Jump to content

Dave Henderson

  • Content Count

  • Joined

  • Last visited

Community Reputation

266 Excellent

1 Follower

About Dave Henderson

  • Rank
    Senior Member
  • Birthday 04/02/1931

Recent Profile Visitors

2,309 profile views
  1. It was 1950, I was a first year college kid, living in old wooden barracks left over from the WWII Navy V12 program at UVa. I'd just sold my '35 Ford and had $150 jingling in my pocket, and a yen for some new upgraded wheels. I spotted the wrecked '40 Roadmaster sedan at the Buick place and inquired about it. They were happy to unload it for $75. It was said that it had rear-ended a '39 Ford so hard that it drove it up a bank. Luck came my way quicker than expected when another '40 RM came my way for $50. It actually ran, but had rolled over, was a rust bucket, and was missing its passen
  2. Upon close examination it doesn't look quite right to me, a knockoff perhaps. Where's Kaiser?
  3. And when not in use the scissors lift still occupies the space. A pit when properly closed off allows other use of the space such as parking a car there.
  4. 2 more pit suggestions; 1) Have at least one "ground fault" outlet there for a light and power tools, and 2) Place the top block 4 or more inches outward (or use 4 inch wide blocks rather than 8's) along one or more sides in order to leave a ledge so you can put tools, small parts and supplies there where you can easily see and reach them. Both have worked well for me.
  5. Regarding safety, a car properly placed over a pit can't fall on you. Heaven forbid, one on a lift might on a very bad day.
  6. I bought a new pair of "juniors", mint in the box at a local flea market for the pricely sum of $35. When I opened the box up I discovered a price marker showing 10 bucks, what the vendor had picked them up for at an estate sale! Later I sold them at Hershey, could be the actual ones pictured.
  7. My pit dates to 1980, they were legal then, but I doubt they are now. Never any problem. The depth is at my shoulder height and works well for me. It has a moveable ladder which is always placed at an uncovered end hen in use. The surfaces are sealed and there has never been a water problem, although it is more humid in there. It is kept closed with full dimension 2 x 8's when not in use. Make sure you place it where there will be adequate space around it if you store other cars in your garage.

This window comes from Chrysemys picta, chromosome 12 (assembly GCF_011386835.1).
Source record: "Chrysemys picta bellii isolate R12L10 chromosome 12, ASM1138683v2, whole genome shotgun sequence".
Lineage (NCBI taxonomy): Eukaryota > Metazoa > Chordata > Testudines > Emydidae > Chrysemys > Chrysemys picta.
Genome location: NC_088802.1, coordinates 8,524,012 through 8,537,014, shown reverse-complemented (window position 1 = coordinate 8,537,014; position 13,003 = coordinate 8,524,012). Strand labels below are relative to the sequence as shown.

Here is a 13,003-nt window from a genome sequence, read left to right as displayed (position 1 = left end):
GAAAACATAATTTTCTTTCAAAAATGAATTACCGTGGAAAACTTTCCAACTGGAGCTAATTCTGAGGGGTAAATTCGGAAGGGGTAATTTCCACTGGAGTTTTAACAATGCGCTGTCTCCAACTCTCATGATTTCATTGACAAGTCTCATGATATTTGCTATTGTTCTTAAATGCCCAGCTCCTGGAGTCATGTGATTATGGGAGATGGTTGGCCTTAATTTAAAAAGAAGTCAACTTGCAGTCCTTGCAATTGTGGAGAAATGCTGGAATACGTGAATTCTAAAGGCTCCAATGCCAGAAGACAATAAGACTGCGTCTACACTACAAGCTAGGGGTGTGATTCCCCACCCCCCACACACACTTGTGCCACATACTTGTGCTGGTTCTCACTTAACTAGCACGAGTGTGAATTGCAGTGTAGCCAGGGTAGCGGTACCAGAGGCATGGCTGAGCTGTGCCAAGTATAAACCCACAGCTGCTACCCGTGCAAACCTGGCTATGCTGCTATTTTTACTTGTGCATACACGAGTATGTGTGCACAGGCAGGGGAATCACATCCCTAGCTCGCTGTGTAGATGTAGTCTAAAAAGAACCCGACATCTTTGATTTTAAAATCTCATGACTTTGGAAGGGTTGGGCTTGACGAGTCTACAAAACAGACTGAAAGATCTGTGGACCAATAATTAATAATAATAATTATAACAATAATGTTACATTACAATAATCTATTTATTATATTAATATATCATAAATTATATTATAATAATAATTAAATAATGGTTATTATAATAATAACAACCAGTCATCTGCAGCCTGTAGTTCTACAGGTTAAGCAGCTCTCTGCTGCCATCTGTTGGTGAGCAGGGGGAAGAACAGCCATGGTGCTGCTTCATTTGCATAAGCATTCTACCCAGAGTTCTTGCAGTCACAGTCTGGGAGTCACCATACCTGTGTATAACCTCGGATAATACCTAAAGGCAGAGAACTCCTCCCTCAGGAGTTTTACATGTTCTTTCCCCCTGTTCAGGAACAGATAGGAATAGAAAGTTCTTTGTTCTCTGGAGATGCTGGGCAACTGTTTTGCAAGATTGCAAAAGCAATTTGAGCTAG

8. Yes, you nailed it, I agree with your comments, we have different priorities. On the subject of price history, I've had 5 XK 120's which had costs ranging from a "come and pick it up if you want it" in the '70's to a $16,000 incomplete one bought about 4 years ago. I've kept just one, a nice low mileage survivor purchased from the original owner in the early 70's for $450. Those were the days.
  9. The XK 120 and the MG TC are what started the post war sports car movement. The XK 120 was the worlds fastest production car when produced, and esthetically Its purity of lines surpasses that of both the XK 140 and XK 150 models which followed. Historically it is the most significant of the XK's.
  10. He was special, lived in a carriage house with his wife, who herself was a collector of automobilia of some sort as I recall.
  11. On the flip side of the coin there is this to NOT be proud of; My next door neighbor is a 94 year old Japanese widow. She and her family were some of the Japanese/American citizens who FDR interred in what amounted to concentration camps. Her father had been a very successful business man. When they were rounded up they lost everything, home, car, business. After the war was over the best he could do was find work as a gardener.
  12. About 40 years ago I helped a friend who had moved far away dispose of the left behind remains of a P1 Rolls Royce that had burned and then was left parked on soft dirt for a number of years. The wheels, with charred-off tires, had sunk several inches into the ground. Through Hemmings I attracted David Domidian, who old timers will remember was a highly respected aficionado of American LaFrance fire engines and Phantom Rolls Royces. He was especially attracted to the cast iron head which is desirable for replacing corroded aluminum ones. David came down from New York I believe, towing a trai
  13. Thank you Ed. It's now available to all. My very savvy Cord Mentor told me decades ago that this will work on 810-812 Cords.
  14. Ed, If you're stocking up on this type distributor you get first dibs on a similar 4-lobe dual point Packard Auto-Lite IGH 4026 which comes with a spare new small point, but sans rotor and cap, for one Benjamin. Includes decades of greasy shop dust at no extra cost.
  15. 1) Choice of switches marked Heater, H, and F for Fog, pictured in that order, @$25. Unattached brackets will need fitting. (These switches are in the second picture) 2) Unmarked switches (first picture) are a fused on-off switch, a two position switch and a variable switch in that order. Choice @ $15. 3) Buy all of either category and receive the spare parts pictured in the third pictureat no additional cost. Switches and parts are sold as-is.
  • Create New...